Duolingo Revisited

I started out many years ago, taking two years of Spanish and French

French in Action

French in Action (Photo credit: Wikipedia)

  • I had two years of French at Aurora University
  • I had two years of Spanish at College of Dupage

I set out as a goal to master three common romance languages: Spanish, French and Portuguese. The logic being is that they are all derivatives from Latin and have similar grammar structures. The main difference would be sounds and pronunciation. Since the cost is free, it would pay to work chiefly with Duolingo.

There are other programs to supliment my learning. There is French in Action and Destinos in Spanish. Both are good university video programs. There’s also a good Brazilian Portuguese video series called Semantica. The university programs are good and free, but they lack workbooks – unless you purchase them. The Semantica is a good course when combined with the Duoling Portuguese course.

Recently, I came across a couple interesting articles on Duolingo:

The mission article had this to say: With 50 million users around the world, the Pittsburgh-based company is now moving away from the crowdsourced translated text that it sells…the emphasis is on an adaptive platform that tailors teaching to the strength and weaknesses of individual learners.”

My problem with Duolingo used to be that they gave you three hearts. Then for each mised answer, you lose a heart – until you were out of turns. Now “The first change Duolingo users will notice is the heart reward system is gone, replaced by a strength bar that rises and falls based on how well each concept is mastered.“

Actually, I like the new strength bar much better. I have more than 3 strikes you’re out factor.

But what about errors? This was asked in the Quora article and answered this way:

The amount of mistakes encountered largely depends on the language that you’re learning. Courses that have been around for longer will have fewer mistakes, but on average you’ll encounter less than 1 mistake per 1,000 exercises you do, and the most common form of “mistake” is Duolingo not accepting a different way of saying the same thing.

I can identify with this. Say a word in a sentence has three different substitute words. If you hover your mouse over the word in Duolingo, you will see three possibilities. But even if the second entry is right, Duolingo might just accept the first word.

Yet some courses – like Spanish – have relatively few errors: “Spanish receives approximately 1.5 user reports per 10,000 exercises.”.

As one user mentioned in the article: The completely bilingual, native Spanish speakers couldn’t always pass the sessions at the end.

I’ve seen some feedback on the German Duolingo tree that says these problems also exist. I’ve also seen a number of complaints that Duolingo has a huge number of errors in Portuguese, French, Hindi, Romanian and Italian.

You know what? I finished the Spanish tree and now do the practice sections each day. I’m one third into the French tree and just started the Portuguese tree. But I work on a section in each language – each day. It’s free – I enjoy it – I’m learning. What more can I say?


How to expand your uc and collaboration mobile capabilities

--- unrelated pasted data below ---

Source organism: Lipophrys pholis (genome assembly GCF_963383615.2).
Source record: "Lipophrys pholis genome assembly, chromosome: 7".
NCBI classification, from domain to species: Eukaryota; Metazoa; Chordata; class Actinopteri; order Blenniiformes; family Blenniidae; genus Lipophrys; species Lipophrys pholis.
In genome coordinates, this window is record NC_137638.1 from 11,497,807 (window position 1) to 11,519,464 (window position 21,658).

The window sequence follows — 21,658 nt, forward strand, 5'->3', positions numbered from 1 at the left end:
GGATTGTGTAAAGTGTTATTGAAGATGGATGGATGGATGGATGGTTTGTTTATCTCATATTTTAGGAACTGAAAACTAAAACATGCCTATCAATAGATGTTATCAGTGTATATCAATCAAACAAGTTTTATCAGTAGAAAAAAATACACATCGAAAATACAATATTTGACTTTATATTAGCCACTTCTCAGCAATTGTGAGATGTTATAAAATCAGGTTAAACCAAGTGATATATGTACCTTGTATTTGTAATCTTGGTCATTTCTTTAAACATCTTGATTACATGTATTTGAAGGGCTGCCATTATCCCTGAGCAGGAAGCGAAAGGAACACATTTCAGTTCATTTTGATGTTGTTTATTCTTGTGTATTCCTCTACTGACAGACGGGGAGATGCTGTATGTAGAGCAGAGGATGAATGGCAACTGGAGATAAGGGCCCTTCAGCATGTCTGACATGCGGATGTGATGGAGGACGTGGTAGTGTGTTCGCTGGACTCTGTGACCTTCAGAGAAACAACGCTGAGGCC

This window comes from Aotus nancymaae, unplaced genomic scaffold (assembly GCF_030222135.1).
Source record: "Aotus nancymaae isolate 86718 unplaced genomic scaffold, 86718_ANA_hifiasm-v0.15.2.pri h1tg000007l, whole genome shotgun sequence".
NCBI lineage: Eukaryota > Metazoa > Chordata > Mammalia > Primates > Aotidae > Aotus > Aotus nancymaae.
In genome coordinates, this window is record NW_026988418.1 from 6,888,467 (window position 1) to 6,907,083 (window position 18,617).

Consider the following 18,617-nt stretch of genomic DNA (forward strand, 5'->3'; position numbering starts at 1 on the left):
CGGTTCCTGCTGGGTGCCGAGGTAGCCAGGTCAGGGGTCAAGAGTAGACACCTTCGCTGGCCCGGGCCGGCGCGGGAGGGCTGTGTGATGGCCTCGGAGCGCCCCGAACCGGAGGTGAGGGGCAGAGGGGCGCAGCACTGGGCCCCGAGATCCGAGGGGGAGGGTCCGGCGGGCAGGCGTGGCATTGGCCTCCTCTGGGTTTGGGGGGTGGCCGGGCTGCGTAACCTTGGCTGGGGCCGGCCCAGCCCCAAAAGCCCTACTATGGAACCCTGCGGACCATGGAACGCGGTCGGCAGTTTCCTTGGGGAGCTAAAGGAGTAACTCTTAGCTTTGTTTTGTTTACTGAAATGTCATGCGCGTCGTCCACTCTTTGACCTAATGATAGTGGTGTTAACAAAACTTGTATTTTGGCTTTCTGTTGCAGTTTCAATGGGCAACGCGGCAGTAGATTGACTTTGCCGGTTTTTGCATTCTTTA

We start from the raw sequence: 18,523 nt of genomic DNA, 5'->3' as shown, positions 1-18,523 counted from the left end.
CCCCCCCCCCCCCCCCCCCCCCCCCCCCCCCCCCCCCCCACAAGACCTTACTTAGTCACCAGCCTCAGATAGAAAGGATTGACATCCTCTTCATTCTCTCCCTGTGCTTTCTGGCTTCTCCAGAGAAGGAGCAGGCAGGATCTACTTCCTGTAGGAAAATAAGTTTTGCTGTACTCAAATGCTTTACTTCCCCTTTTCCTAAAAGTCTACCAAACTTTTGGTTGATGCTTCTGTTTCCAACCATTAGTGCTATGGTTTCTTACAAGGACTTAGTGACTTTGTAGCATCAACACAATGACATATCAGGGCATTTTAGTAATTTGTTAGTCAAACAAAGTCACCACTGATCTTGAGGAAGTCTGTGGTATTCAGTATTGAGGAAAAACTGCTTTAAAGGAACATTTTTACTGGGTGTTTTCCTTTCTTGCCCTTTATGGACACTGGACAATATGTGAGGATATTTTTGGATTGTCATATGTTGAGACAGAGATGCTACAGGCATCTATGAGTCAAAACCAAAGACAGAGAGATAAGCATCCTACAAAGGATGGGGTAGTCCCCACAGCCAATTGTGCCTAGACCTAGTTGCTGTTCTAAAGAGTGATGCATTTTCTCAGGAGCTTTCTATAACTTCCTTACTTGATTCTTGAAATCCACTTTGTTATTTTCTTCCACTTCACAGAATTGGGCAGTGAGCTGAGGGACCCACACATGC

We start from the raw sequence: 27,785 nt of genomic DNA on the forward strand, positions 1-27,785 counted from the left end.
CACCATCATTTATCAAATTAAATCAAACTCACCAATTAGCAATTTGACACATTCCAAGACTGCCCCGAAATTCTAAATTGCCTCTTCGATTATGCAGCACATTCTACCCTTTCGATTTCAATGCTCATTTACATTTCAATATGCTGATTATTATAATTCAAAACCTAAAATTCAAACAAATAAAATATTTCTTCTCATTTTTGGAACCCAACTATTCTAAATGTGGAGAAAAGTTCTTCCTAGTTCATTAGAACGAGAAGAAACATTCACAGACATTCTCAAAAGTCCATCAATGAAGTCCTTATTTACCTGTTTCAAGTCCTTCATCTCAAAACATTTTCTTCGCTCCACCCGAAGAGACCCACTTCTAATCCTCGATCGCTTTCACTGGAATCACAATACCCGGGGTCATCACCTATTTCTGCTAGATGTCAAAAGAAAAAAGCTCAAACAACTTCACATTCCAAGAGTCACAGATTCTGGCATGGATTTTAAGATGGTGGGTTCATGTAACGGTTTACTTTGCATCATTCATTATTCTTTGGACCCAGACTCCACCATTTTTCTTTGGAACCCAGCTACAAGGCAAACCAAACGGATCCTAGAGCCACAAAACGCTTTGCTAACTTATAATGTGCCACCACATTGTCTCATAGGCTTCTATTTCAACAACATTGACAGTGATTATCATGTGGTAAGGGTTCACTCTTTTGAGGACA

Enterprises are going mobile and, the UC&C, or Unified Communication and Collaboration, market is growing fast. Mobile Unified Communication too is growing at a rapid pace and organizations are adopting the latest technology pretty quickly. Majority of the fast growing companies around the world are looking to enhance the real-time collaboration and communication among its employees. There have been numerous developments in the communication technologies and this has helped bring forth better UC&C solutions, which are offering enhanced communication experience.



Besides all this, organizations are also trying to catch up with the BYOD or Bring Your Own Device trend and this is being fuelled by the latest mobile technology that opens up newer avenues for business communication and collaboration on a real time basis. Unified Communication and mobile technology has been integrated to give rise to enhanced and efficient communication solutions. Businesses are jostling for greater market share and in order to gain competitive advantage, the demand for optimized business processes or workflow too is growing. This giving rise to a phenomenon where the businesses are fast adopting the latest Mobile unified communication solutions.


The emergence of mobile workforce and the growing use of smartphones are further driving the need for integrating unified communication solutions with mobile devices. As more and more companies hire mobile workforce they will have to adopt mobile UC&C in order to facilitate communication and collaboration among its employees on a real time basis. Even a few years back interoperability among different devices was a big hurdle in the path of integration of mobile telephony and UC but with technological developments like SIP or Session Initiation Protocol, VoLTE or Voice over Long Term Evolution and WebRTC or Web Real-Time Communication, the gap has been bridged.

Wide Choice

Both SMBs (Small and Medium Businesses) as well as large organizations are getting an opportunity to choose from a wide range of Mobile clients and UC services as per their

communication needs. Cloud service providers, UC vendors, providers of Telecom network, and third-party service providers are augmenting their services to suit the mobile communication needs of enterprises across the world.